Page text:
The accessibility of tunable, ultrafast laser sources has spurred the development and wide application of specialized microscopy techniques based on chromophore fluorescence following two- and three-photon absorption. The attendant advantages of such methods, which have led to a host of important applications including three-dimensional biological imaging, include some features that have as yet received relatively little attention. In the investigation of cellular or subcellular processes, it is possible to discern not only on the location, concentration, and lifetime of molecular species, but also the orientations of key fluorophores. Detailed information can be secured on the degree of orientational order in specific cellular domains, or the lifetimes associated with the rotational motions of individual fluorophores; both are accessible from polarization-resolved measurements. This paper reports the equations that are required for any such investigation, determined by robust quantum electrodynamical derivation. The general analysis, addressing a system of chromophores oriented in three dimensions, determines the fluorescence signal produced by the nonlinear polarizations that are induced by multiphoton absorption, allowing for any rotational relaxation. The results indicate that multiphoton imaging can be further developed as a diagnostic tool, either to selectively discriminate micro-domains in vivo, or to monitor dynamical changes in intracellular fluorophore orientation.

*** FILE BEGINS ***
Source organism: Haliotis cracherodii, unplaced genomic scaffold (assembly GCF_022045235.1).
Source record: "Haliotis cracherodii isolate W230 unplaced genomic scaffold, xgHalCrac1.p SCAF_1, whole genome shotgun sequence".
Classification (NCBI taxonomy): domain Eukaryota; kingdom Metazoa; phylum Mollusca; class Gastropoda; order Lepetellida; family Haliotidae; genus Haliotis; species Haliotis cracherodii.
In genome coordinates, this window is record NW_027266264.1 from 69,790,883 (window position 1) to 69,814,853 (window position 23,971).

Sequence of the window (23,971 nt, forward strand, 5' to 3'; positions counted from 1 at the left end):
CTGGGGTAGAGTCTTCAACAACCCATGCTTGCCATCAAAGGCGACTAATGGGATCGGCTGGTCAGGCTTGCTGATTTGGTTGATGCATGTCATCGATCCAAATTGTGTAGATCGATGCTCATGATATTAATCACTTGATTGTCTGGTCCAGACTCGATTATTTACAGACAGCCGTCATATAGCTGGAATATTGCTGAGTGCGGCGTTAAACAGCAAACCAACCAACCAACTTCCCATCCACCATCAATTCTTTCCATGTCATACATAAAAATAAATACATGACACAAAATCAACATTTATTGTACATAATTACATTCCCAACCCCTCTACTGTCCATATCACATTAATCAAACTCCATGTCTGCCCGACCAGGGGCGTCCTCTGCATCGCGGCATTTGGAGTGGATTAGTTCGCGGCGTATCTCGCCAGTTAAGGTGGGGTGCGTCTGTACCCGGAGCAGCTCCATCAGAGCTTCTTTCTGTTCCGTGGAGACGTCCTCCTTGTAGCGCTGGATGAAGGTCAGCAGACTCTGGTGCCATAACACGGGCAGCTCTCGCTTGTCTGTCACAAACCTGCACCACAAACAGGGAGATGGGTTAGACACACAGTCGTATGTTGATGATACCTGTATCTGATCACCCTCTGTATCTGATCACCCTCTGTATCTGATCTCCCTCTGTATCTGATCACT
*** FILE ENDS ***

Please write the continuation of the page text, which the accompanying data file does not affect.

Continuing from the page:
|Title of host publication||Progress in Biomedical Optics and Imaging - Proceedings of SPIE|
|Number of pages||9|
|Publication status||Published - 26 Feb 2010|
- Multiphoton fluorescence microscopy
- Laser sources